The Safer has been stranded off the western city of Hodeida since early 2015. It reportedly carries around 1.1 million barrels of crude oil and has recently shown signs of rusting, with water entering the engine room. That leak prompted UN officials to warn of a major impending environmental disaster in the Red Sea, as well as the potential risk of a massive explosion caused by the build up of gases in the storage tanks, or by weaponry fired deliberately or accidentally.

Under pressure from local and international bodies, the Iran-backed Houthis, who control Hodeida, initially agreed to allow a UN team to board the ship to assess the damage and unload the oil. However, they later reversed that decision, citing a conspiracy between the UN, the US, and the Saudi-led Arab coalition.

Khaled Al-Rami, a Yemeni fisherman from Hodeida’s Khokha district on the shores of the Red Sea, told Arab News that his “first thought” on seeing the images from Beirut on Tuesday was that an equally devastating disaster could occur if the Safer spills oil into the water.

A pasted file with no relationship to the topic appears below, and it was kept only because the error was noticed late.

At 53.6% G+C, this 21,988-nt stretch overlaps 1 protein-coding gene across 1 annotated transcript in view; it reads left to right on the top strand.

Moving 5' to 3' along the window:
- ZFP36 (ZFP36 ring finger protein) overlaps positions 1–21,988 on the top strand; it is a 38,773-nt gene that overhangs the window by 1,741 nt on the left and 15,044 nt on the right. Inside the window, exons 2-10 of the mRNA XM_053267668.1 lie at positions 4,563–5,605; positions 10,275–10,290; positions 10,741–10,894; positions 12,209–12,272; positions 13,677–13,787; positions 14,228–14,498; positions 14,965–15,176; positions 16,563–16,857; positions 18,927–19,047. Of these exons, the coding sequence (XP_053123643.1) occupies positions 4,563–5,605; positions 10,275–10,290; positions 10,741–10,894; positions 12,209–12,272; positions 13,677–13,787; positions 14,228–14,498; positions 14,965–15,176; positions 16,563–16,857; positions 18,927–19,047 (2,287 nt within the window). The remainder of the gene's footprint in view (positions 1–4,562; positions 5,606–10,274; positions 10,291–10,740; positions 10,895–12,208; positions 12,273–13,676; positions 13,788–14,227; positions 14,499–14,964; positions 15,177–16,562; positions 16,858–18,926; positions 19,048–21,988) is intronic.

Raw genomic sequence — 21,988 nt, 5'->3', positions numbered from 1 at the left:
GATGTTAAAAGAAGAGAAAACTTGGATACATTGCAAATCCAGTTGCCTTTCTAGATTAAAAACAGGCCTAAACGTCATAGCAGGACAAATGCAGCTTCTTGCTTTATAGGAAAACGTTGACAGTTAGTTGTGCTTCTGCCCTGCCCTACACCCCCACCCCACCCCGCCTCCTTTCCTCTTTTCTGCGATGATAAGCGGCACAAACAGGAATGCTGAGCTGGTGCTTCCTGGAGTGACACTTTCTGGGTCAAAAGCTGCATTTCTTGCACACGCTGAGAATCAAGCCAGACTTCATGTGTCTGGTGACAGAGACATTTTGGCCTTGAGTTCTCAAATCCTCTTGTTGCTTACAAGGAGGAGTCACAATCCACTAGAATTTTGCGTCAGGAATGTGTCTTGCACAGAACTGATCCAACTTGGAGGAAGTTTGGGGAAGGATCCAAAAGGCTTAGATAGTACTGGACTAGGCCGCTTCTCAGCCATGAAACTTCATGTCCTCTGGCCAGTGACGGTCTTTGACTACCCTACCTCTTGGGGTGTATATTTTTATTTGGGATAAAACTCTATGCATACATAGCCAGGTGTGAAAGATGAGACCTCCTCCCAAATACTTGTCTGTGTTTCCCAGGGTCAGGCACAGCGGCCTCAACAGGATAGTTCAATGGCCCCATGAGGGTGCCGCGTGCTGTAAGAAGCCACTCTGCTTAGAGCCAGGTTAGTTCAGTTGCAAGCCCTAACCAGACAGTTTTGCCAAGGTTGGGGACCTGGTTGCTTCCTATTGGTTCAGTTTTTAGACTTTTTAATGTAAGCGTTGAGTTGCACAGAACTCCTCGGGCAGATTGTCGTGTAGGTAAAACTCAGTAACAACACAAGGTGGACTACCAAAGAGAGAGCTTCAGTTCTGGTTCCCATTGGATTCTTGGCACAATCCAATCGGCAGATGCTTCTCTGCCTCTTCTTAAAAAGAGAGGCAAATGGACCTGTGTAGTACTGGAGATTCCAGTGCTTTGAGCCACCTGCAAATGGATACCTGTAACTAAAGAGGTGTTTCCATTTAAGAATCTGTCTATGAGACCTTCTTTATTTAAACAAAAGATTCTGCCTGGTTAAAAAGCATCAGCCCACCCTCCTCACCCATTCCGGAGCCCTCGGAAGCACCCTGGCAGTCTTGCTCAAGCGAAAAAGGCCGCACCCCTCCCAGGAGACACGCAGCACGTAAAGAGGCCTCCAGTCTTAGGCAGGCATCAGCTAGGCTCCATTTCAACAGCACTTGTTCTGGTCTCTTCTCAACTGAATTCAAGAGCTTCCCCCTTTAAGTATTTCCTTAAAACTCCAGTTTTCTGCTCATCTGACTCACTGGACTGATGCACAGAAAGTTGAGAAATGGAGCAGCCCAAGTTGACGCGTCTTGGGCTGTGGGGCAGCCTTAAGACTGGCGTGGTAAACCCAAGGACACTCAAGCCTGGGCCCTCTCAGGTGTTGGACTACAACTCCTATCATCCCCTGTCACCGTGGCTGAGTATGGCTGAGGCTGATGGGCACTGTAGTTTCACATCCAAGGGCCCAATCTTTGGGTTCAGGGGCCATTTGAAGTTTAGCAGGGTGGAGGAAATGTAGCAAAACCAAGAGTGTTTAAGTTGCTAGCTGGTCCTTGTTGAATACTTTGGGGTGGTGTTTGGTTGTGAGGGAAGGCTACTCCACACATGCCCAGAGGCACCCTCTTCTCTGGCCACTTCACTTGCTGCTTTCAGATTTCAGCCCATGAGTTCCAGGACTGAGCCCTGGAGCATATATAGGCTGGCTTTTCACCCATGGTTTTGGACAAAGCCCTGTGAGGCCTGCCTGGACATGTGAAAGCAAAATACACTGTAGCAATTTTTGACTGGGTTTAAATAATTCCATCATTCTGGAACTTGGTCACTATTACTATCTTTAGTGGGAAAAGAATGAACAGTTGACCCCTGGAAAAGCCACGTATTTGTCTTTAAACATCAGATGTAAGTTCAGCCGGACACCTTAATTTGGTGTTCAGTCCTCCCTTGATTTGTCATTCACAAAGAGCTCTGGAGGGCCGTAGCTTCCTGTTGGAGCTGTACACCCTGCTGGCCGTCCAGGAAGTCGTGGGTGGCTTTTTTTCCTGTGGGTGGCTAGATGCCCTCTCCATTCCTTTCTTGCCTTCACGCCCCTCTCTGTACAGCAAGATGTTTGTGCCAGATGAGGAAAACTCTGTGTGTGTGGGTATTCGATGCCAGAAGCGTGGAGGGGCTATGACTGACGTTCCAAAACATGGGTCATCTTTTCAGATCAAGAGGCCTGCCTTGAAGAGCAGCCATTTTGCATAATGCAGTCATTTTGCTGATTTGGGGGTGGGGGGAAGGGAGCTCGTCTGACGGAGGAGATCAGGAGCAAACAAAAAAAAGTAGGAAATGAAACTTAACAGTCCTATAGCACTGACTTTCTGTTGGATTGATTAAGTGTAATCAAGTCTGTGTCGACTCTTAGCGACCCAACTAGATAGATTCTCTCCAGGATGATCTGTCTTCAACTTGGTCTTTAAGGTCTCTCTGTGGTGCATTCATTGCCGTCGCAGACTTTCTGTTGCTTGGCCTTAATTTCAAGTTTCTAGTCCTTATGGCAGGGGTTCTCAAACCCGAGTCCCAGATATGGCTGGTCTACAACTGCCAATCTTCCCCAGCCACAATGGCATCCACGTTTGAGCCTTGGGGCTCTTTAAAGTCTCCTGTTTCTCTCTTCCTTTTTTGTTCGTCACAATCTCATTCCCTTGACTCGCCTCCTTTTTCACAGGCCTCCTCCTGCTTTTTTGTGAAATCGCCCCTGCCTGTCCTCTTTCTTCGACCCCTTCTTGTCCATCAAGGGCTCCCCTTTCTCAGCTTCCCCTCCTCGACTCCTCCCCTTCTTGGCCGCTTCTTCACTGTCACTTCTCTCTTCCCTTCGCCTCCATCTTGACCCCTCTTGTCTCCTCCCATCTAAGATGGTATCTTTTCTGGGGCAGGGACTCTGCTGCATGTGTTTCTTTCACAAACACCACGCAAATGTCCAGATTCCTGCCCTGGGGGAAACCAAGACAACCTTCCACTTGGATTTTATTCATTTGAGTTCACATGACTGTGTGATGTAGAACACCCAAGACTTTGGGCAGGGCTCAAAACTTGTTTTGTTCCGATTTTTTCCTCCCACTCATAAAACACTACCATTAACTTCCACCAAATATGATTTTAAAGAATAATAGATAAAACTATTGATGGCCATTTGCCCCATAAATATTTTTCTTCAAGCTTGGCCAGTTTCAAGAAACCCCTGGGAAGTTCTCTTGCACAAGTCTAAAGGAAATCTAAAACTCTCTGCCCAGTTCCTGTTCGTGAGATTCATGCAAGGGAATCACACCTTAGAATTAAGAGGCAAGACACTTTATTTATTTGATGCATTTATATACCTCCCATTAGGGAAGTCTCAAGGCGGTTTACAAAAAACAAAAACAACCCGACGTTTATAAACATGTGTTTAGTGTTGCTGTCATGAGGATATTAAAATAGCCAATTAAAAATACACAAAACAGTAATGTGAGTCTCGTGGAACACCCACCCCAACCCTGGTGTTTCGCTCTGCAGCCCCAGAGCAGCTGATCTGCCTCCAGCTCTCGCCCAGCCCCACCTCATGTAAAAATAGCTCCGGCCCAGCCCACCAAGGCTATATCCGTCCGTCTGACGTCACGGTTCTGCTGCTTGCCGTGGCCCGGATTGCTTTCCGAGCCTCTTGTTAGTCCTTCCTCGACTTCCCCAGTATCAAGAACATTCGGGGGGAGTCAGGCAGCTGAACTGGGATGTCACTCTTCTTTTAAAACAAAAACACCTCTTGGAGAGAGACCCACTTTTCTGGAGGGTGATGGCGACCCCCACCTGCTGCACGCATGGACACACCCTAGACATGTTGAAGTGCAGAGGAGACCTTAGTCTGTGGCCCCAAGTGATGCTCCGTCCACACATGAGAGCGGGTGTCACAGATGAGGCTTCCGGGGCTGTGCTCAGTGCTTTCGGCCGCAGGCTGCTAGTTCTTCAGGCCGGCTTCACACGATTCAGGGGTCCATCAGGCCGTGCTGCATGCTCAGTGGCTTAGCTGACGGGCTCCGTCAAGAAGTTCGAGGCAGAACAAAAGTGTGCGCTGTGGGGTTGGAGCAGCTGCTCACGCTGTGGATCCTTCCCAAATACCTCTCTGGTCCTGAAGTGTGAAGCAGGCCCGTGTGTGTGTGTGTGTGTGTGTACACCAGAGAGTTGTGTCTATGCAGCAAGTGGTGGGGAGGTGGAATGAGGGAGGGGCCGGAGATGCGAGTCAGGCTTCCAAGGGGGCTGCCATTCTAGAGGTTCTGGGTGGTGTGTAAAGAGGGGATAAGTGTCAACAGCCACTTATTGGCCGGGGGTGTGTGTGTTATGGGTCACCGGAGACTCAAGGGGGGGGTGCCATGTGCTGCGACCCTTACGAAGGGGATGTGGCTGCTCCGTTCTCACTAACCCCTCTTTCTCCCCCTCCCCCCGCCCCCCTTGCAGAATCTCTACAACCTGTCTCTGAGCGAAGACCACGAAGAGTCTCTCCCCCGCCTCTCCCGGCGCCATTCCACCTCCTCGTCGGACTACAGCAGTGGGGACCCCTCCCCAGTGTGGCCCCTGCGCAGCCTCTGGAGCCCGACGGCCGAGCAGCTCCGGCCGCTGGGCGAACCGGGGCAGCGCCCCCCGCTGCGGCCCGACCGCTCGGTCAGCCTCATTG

Last month, the Yemen-based environmental group Holm Akhdar (Green Dream) warned that an oil spill would have devastating consequences for fishermen, marine diversity, and the country’s fish stock.

“At least 115 of Yemen’s islands in the Red Sea would lose their biodiversity and their natural habitats. About 126,000 Yemeni fishermen — including 67,800 in Hodeida — would lose their only source of income because of the disaster,” the group said in its report.

“If the ship is not repaired, then after Lebanon, it will be Yemen,” Al-Rami said. “On WhatsApp, my friends and other fishermen shared their concerns about a predicted disaster from the ship. We are all worried about the impact of any oil spills on our lives. This is our major concern at the moment. It causes us great horror and panic. I appeal to the international community, the Arab Coalition and the UN committee (in Hodeida) to save us from a possible disaster.”